Anna Weiss and Tari A. King
There is growing interest in neoadjuvant endocrine therapy (NET) for the treatment of hormone receptor-positive, human epidermal growth factor receptor 2 -negative (HR + HER2-) breast cancer. Expanding the use of genomic assays demonstrates that many patients with HR + HER2-breast cancer do not benefit from chemotherapy, leading to growing interest in NET as a less toxic alternative. Although NET’s ability to downsize breast tumors and achieve breast conservation is well-known, axillary surgery algorithms are not well-defined. Here we review primary endocrine therapy, the landmark NET clinical trials, and management of residual nodal disease following NET.
Backgroundâ.primary endocrine therapy 276
The ability of neoadjuvant endocrine therapy to downsize breast tumors 277
Axillary lymph node response to neoadjuvant endocrine therapy 278
Axillary surgery after neoadjuvant endocrine therapy 279
Remaining questions 281
Clinics care points 283
What Is the Best Treatment for Acute Limb Ischemia?
Elizabeth G. King and Alik Farber
Acute limb ischemia (ALI) is a vascular emergency associated with high rates of limb loss and mortality. Management of these patients is challenging given the severe systemic illness resulting from tissue ischemia and the high incidence of preexisting comorbid conditions and underlying peripheral arterial disease. Expeditious diagnosis, anticoagulation, and revascularization are of utmost importance in reducing morbidity. Revascularization may be accomplished using open, endovascular, or hybrid techniques. Approach to revascularization depends on the severity of ischemia, location of occlusion, cause, chance of recovery, comorbidities, and available resources.
Classification and cause 288
Clinical presentation 289
Diagnostic examination 291
Selection of operative approach 292
Endovascular revascularization 293
Catheter-directed thrombolysis 293
Percutaneous mechanical thrombectomy 294
Open surgical revascularization 296
Predictors of amputation 298
Special considerations 298
Occluded lower-extremity bypass grafts 298
Popliteal artery aneurysms 299
Irreversible ischemia 300
Postoperative management 300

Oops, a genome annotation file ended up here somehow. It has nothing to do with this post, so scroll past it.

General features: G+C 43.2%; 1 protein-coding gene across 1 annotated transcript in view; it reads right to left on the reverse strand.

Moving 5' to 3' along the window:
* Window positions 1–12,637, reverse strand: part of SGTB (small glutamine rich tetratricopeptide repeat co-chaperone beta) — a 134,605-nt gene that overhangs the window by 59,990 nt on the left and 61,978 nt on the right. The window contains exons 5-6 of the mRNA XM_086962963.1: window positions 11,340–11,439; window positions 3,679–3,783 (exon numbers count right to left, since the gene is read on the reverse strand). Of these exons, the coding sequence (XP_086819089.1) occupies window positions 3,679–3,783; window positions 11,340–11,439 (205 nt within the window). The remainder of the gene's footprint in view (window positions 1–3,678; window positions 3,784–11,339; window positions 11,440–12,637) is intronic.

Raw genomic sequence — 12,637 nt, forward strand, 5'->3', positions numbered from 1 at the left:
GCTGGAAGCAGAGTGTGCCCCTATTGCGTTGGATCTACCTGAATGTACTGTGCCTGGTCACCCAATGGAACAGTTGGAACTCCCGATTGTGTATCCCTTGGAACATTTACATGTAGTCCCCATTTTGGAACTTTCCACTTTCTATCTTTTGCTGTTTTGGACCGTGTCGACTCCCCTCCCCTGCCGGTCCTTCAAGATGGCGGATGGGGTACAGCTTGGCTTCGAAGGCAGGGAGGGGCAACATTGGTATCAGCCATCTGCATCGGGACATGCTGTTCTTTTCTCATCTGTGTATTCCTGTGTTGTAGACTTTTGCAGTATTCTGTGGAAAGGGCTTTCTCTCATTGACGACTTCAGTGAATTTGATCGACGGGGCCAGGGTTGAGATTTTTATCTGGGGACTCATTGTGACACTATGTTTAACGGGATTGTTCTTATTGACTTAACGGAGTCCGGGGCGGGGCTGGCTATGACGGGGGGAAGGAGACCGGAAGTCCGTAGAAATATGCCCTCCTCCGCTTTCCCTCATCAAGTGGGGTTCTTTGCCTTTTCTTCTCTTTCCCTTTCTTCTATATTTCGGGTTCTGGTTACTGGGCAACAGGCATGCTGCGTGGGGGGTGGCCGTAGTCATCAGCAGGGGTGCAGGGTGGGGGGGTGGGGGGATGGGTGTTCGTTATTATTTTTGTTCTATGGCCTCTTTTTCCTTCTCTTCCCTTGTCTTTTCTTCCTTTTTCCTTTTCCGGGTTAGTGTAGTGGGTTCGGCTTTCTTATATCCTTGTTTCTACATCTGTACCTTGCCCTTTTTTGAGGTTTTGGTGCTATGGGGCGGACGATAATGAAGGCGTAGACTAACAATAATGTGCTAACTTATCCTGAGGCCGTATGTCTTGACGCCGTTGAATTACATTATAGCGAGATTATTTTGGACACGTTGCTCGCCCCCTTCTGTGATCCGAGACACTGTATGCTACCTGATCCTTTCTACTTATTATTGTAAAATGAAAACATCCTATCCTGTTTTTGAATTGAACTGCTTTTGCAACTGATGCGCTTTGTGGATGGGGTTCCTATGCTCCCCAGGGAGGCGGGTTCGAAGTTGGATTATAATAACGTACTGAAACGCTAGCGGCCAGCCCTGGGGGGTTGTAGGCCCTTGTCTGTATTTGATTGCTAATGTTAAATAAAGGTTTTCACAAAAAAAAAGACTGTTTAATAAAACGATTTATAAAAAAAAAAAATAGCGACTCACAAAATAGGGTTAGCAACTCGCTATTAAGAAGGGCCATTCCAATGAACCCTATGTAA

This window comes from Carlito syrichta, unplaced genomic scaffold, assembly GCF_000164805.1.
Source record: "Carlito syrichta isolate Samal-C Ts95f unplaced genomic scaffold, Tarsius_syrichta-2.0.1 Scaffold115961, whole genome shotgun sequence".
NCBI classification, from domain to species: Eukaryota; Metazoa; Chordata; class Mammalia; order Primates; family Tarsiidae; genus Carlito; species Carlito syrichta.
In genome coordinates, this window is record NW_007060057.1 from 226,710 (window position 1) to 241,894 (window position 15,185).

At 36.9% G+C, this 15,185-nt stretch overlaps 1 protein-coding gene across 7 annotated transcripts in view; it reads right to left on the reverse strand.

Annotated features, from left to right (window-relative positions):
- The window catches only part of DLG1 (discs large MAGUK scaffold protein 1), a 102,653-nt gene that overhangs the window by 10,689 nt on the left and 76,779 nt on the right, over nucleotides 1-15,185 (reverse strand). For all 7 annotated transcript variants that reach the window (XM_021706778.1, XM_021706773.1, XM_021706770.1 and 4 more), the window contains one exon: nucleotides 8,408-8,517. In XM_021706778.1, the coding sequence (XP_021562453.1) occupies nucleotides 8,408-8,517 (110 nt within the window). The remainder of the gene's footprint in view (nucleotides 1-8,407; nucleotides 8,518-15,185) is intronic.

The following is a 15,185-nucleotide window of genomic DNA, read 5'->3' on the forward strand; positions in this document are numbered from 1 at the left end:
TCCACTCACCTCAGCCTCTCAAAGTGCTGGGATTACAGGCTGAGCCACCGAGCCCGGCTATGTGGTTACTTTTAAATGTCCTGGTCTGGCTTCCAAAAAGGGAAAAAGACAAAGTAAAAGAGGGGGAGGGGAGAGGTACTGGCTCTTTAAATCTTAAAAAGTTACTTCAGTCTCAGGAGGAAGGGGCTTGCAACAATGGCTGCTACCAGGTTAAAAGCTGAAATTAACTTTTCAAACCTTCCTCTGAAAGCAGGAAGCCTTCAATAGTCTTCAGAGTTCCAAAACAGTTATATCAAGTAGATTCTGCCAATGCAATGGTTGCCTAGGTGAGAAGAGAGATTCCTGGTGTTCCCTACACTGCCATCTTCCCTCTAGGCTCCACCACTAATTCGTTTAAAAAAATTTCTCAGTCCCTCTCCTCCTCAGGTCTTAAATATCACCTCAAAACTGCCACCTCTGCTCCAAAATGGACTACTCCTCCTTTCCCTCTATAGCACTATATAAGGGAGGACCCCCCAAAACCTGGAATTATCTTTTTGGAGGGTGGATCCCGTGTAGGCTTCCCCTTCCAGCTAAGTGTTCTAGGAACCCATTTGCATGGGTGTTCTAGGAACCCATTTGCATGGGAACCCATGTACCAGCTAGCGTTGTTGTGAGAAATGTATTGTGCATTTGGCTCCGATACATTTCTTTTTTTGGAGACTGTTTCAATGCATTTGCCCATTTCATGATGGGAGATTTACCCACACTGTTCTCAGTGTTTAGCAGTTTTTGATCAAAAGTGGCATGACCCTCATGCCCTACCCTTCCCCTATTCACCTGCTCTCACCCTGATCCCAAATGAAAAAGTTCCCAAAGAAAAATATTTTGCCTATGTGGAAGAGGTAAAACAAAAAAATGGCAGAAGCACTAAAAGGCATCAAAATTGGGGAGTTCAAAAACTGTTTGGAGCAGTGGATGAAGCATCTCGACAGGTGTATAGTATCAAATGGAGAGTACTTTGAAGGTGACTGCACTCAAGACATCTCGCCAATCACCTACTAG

Clinics care points 302
Endovascular Repair of Complex Aortic Aneurysms
Guilherme B.B. Lima, Marina Dias-Neto, Emanuel R. Tenorio, Aidin Baghbani-Oskouei, and Gustavo S. Oderich
Fenestrated-branched endovascular aortic repair (FB-EVAR) has gained widespread acceptance in patients with complex aortic aneurysms. It has evolved from an alternative to treat elderly and higher risk patients to the first line of treatment in most patients with suitable anatomy, independent of the clinical risk. Currently, these devices are available off-the-shelf (ready to use) and tailored to the patient anatomy with the options of fenestrated, branched and mixed fenestrated, and branched designs. Reports from single and multicenter experiences and systematic reviews have shown lower mortality and morbidity for FB-EVAR compared with historical results of open surgical repair. The main advantages are noted on mortality, respiratory complications, acute kidney injury, and length of hospital stay. The purpose of this article is to review the advances in the endovascular repair of complex aortic aneurysms exploring the indications for treatment, preoperative evaluation, patient selection, device design, and implantation technique.
Preoperative evaluation 308
Endovascular repair 308
Patient selection 308
Device design 309
Arterial access 310
Implantation technique 311
Patient-specific 3 or 4-vessel fenestrated stent-graft with preloaded system 311
Mixed designs with fenestrations and directional branches 312
Multibranched stent-grafts 314
Postoperative care 315
Is There a Role for Rib Plating in Thoracic Trauma?
Chaitan K. Narsule and Anne C. Mosenthal
Rib fractures are a morbid consequence of blunt trauma and are associated with a highly variable clinical presentation ranging from nondisplaced rib fractures causing limited, manageable pain to severely displaced rib fractures with concomitant thoracic injuries leading to respiratory failure. Due to an evolution of techniques, hardware technology, and general acceptance, rib plating has increased substantially at trauma centers all throughout the United States over the past decade. This article aims to review the most recent and current reports for rib plating with respect to indications, preoperative evaluation and imaging, approaches, timing for intervention, outcomes in patients with flail chest and nonflail injuries, and the management of complications. From these data, it becomes clear that the surgical stabilization of rib fractures (SSRF) has a firm place in the management of thoracic trauma.
Preoperative evaluation and imaging 325
Aspects of technique and other key points 327
Summary of select outcomes of surgical stabilization of rib fractures 330
Managing hardware infections and failures 331
Summary and future directions 332
Clinics care points 332